Geological and Environmental Sciences Department

Why should you become a Geology or Environmental Science student?

Big Chico Creek
Geological and environmental sciences are directed toward understanding the terrestrial system from the core of the Earth to beyond our solar system. Students will conduct applied and basic research in an effort to understand physical processes on and within the Earth, and human influences that affect the environment. Geology is the study of processes occurring in or on the Earth. Environmental science is the study of interactions within the Earth's biosphere, concentrating on natural and man-made perturbations such as pollution.

Faculty Achievements

Dr. Rachel Teasdale
Teasdale was selected with Anthropology Professor Georgia Fox as Lantis Endowed University Chairs. She plans to use the Lantis Professorship to complete a project that is a natural extension of her teaching and research. She will work with students on cooling experiments to characterize crystallization of basaltic lava flows, including decompression experiments at the University of Bristol’s Electron Microbeam Laboratory through a collaborative partnership. The research will be presented at the Fall 2015 American Geophysical Union conference in SF. Teasdale will also work with Science Education to produce high-quality, standards-based K-12 curriculum and activities to be presented to teachers in the Summer Science Project.

Dr. Todd Greene

Greene was presented with the A.I. Levorsen award for giving the best oral presentation at the Pacific Section-American Association of Petroleum Geologists (PS-AAPG) Annual meeting in Monterey, CA (April 2013). The title of his presentation was: "Fluvial architecture of a Cascades-sourced 'paleo-Sacramento River' system within the Lower Tuscan Formation in the northern Sacramento Valley, CA".

Dr. Shane Mayor

Mayor is the recipient of the Outstanding Project Director Award. The award recognizes a project director who has been successful in securing external funds and an outstanding partner to RESP. he successfully secured more than $1.3 million in funding from the National Science Foundation to establish the Atmospheric Lidar Research Group. The group supports a postdoctoral scholar, a programmer, four graduate students and several undergraduate student assistants.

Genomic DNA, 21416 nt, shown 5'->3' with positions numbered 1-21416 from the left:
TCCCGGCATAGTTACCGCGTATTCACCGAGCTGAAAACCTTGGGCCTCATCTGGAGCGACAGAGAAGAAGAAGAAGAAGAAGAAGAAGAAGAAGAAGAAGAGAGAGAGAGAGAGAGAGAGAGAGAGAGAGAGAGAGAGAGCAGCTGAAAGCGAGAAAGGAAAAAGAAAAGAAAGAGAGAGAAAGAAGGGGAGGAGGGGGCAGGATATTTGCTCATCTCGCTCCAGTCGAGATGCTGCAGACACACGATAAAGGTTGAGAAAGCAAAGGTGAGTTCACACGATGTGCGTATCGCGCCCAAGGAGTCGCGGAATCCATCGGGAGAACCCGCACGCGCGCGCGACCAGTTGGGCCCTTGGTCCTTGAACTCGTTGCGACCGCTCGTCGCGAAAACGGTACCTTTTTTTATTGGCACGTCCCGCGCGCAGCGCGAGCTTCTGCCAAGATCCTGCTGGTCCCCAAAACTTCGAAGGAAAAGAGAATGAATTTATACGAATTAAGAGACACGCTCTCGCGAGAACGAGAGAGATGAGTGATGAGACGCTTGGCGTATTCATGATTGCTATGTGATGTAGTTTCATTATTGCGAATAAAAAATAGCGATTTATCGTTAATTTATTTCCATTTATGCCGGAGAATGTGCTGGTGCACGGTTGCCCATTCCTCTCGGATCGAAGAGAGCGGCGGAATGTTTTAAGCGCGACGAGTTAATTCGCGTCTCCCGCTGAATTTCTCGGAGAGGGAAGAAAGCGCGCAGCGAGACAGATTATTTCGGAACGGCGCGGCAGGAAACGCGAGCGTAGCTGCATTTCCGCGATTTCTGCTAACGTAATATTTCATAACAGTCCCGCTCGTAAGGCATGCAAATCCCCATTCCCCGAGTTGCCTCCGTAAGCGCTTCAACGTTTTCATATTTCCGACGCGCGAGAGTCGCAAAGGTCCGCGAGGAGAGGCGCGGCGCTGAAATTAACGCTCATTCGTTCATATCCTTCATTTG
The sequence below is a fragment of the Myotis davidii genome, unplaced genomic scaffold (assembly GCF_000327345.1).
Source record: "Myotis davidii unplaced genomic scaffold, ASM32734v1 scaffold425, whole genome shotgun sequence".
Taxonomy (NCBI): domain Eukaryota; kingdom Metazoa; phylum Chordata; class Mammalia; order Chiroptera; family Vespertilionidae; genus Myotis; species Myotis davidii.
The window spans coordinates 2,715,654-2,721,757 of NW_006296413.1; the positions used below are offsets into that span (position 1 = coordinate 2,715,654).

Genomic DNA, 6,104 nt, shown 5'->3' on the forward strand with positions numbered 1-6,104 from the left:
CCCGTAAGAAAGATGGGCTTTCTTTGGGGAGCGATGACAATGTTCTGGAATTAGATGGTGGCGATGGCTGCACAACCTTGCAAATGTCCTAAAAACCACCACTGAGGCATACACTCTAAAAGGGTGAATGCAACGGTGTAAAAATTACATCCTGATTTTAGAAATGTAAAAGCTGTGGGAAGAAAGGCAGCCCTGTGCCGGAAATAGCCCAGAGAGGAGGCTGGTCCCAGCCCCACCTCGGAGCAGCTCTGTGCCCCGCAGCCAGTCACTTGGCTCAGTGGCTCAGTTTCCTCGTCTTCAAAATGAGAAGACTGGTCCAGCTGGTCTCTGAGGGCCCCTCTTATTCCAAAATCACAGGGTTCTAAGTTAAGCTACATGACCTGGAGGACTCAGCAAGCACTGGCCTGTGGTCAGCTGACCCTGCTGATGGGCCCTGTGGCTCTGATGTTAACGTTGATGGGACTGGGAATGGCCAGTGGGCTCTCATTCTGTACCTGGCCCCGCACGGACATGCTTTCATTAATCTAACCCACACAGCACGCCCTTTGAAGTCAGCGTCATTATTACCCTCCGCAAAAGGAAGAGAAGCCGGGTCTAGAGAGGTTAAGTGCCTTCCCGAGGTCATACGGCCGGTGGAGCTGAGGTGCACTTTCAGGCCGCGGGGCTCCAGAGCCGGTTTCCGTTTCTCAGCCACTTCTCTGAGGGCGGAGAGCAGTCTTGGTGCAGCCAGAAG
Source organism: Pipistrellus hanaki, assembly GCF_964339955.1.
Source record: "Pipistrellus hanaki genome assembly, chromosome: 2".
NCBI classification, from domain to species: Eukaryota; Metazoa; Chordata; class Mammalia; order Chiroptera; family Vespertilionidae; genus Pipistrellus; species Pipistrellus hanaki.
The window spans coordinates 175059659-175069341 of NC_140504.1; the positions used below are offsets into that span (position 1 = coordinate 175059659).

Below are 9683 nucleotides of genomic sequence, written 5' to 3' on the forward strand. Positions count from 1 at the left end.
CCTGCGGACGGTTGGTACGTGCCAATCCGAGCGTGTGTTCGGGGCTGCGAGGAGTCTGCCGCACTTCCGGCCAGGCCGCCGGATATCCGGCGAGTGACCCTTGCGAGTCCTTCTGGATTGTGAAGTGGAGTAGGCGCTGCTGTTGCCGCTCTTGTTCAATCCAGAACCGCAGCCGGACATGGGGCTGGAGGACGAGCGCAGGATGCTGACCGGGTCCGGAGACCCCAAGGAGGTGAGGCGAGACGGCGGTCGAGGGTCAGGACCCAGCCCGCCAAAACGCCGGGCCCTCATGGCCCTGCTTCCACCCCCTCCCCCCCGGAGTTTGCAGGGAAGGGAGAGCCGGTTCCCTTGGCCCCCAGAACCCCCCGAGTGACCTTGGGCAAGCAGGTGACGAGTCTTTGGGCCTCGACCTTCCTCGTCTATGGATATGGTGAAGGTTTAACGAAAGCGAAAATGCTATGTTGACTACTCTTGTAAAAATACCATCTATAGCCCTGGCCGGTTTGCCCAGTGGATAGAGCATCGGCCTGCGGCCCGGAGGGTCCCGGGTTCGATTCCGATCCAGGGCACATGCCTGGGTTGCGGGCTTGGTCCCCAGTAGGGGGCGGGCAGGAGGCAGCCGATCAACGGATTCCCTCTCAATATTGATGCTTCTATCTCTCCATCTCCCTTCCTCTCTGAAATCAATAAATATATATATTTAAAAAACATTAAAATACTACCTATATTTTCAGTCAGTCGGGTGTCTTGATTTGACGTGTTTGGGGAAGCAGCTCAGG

REAL: Raman-shifted Eye-safe Aerosol Lidar

REAL Lidar at the Chico LocationCSU Chico is the home to two world-class atmospheric lidar systems and a research group operating on the front lines of remote wind measurement.   Dr. Shane Mayor is director of the CSUC Atmospheric Lidar Research Group that maintains and operates over $2M worth of lidar equipment at the CSUC farm and supports laboratories and state-of-the-art computational resources on campus.  The Raman-shifted Eye-safe Aerosol Lidars (REALs) are high performance scanning lidars designed to make time-lapse imagery of the lower atmosphere.  The imagery can be used to monitor the depth of the atmospheric boundary layer and observe micro and mesoscale meteorological phenomena such as gravity waves, density current fronts, and vorticies.  They are also extremely well suited to detect dust and smoke layers aloft and observe the initial transport and dispersion of plumes of particulate matter.  The main focus of the research group is currently on the development of algorithms and software to automatically and objectively extract quantitative information such as mixed layer height and wind velocity from the imagery.


BS in Environmental Science

BS in Geology

Certificate in Hydrogeology

BS in Geosciences

Minor in Geology

Single Subject Teaching Credential in Science

MS in Environmental Sciences

MS in Geosciences

Professional Science Masters Program


Student Accomplishments

Masaki Hamada, a graduate student in Environmental Sciences, was chosen as a winner in CSUC's annual student research competition, held on March 5. Masaki will now proceed to a state-wide competition at CSU East Bay on May 2 and 3. Masaki's masters thesis research focuses on the evaluation of a motion estimation algorithm that is applied to atmospheric lidar images for remote wind measurements.

Pierre Dérian and Chris Mauzey have been doing some fantastic work over the course of the last year and recently developed a couple of webpages that highlight the success that is central to our NSF grant. Typhoon is the name of the software that they have developed that allows us to calculate vector flow fields from the lidar imagery.  The first link shows some examples of velocity validation from our experiment at the university farm last year.  The second link is an example of what can uniquely be done with the two-component flow fields.
Typhoon, Motion Estimation Algorithm
REAL Lagrangian Visualization of Aerosols and Wind Field


Bay Delta Conservation Plan

BDCP and EIR/EIS now available for Public Review. Comment period from December 13, 2013 to June 13, 2014.Co-Equal Goals


New Job Links!

Keep checking back for updates on the JOBS PAGE!


Yosemite Outdoor Adventures

How does exploring geology in the world’s best classroom, Yosemite National Park sound?


Financial Aid and Grant Information

ACG Grant Available to 1st and 2nd year students pursuing any major.You must have a GPA of 3.0 or better and be receiving financial aid.

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Events & Seminars